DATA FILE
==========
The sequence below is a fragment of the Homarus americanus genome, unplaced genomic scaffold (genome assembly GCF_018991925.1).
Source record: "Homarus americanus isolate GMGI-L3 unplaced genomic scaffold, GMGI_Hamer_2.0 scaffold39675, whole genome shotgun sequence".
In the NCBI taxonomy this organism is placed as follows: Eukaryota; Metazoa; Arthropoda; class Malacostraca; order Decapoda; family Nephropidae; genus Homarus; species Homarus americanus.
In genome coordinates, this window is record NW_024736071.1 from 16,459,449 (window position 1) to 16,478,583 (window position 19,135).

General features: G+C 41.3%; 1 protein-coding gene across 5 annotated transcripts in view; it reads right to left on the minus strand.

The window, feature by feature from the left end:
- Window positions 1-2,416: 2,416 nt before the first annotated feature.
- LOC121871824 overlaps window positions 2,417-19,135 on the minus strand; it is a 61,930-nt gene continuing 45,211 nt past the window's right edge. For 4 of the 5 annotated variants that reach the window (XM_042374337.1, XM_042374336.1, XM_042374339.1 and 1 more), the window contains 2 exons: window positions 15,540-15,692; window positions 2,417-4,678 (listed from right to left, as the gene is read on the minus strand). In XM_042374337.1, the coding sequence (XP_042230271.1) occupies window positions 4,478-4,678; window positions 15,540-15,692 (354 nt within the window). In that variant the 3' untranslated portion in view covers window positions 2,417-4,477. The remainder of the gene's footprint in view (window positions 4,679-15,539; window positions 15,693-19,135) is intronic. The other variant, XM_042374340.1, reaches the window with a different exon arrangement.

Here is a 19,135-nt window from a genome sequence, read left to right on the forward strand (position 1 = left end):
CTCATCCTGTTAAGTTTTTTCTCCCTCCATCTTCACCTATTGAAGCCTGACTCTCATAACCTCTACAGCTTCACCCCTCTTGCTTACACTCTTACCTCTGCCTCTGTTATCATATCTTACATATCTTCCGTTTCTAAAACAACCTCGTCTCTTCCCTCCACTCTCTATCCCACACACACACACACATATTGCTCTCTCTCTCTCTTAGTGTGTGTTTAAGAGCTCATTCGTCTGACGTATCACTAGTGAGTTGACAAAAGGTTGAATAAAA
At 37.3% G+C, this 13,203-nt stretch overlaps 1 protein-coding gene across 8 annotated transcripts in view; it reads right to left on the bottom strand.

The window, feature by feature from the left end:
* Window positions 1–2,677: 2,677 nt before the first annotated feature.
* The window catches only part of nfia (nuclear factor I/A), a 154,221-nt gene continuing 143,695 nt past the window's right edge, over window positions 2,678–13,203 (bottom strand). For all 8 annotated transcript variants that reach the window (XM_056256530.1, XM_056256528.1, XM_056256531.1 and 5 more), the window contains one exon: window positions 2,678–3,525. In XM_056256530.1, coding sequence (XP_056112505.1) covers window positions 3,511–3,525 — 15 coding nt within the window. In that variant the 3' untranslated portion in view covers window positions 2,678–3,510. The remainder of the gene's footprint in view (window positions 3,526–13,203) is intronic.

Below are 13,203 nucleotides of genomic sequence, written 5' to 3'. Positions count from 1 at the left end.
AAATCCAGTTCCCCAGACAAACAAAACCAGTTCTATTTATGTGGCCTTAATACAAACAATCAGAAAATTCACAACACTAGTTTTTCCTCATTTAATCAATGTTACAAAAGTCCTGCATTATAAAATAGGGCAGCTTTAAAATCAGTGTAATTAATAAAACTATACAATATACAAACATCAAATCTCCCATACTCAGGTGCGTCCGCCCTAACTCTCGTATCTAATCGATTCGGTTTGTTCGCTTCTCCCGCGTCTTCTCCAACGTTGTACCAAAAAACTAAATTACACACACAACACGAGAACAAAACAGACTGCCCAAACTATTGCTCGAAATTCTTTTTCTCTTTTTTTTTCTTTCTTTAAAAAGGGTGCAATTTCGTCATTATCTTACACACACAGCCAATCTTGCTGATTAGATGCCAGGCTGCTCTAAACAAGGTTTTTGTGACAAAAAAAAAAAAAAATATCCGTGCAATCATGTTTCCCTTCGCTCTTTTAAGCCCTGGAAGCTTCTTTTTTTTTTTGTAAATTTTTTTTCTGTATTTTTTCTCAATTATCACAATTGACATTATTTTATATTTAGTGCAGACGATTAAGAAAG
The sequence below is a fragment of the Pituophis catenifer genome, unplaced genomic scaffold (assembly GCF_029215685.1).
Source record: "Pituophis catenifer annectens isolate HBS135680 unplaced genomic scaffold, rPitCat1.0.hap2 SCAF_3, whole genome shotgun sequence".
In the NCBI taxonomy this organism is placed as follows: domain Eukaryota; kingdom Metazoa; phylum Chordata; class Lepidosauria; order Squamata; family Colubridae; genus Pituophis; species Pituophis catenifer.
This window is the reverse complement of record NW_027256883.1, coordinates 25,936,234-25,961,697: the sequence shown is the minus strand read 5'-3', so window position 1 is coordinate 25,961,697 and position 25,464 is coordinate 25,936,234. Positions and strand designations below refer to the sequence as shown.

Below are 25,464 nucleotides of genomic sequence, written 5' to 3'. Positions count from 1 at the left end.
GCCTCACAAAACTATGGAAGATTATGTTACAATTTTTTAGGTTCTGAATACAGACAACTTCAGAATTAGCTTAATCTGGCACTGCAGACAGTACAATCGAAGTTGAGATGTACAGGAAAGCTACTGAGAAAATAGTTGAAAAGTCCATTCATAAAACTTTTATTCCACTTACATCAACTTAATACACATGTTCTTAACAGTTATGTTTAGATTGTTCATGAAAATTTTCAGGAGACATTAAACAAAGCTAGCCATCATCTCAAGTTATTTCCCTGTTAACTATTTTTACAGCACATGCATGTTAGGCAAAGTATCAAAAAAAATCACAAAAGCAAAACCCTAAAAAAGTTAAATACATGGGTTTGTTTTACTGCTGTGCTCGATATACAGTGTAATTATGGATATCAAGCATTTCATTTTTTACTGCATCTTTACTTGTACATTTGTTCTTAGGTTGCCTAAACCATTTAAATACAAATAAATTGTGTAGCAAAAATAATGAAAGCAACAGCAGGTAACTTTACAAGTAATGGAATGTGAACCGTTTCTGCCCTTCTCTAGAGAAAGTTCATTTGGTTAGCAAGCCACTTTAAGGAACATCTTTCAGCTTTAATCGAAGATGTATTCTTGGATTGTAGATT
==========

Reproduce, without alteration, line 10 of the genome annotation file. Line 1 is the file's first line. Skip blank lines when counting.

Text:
CTCATCCTGTTAAGTTTTTTCTCCCTCCATCTTCACCTATTGAAGCCTGACTCTCATAACCTCTACAGCTTCACCCCTCTTGCTTACACTCTTACCTCTGCCTCTGTTATCATATCTTACATATCTTCCGTTTCTAAAACAACCTCGTCTCTTCCCTCCACTCTCTATCCCACACACACACACACATATTGCTCTCTCTCTCTCTTAGTGTGTGTTTAAGAGCTCATTCGTCTGACGTATCACTAGTGAGTTGACAAAAGGTTGAATAAAA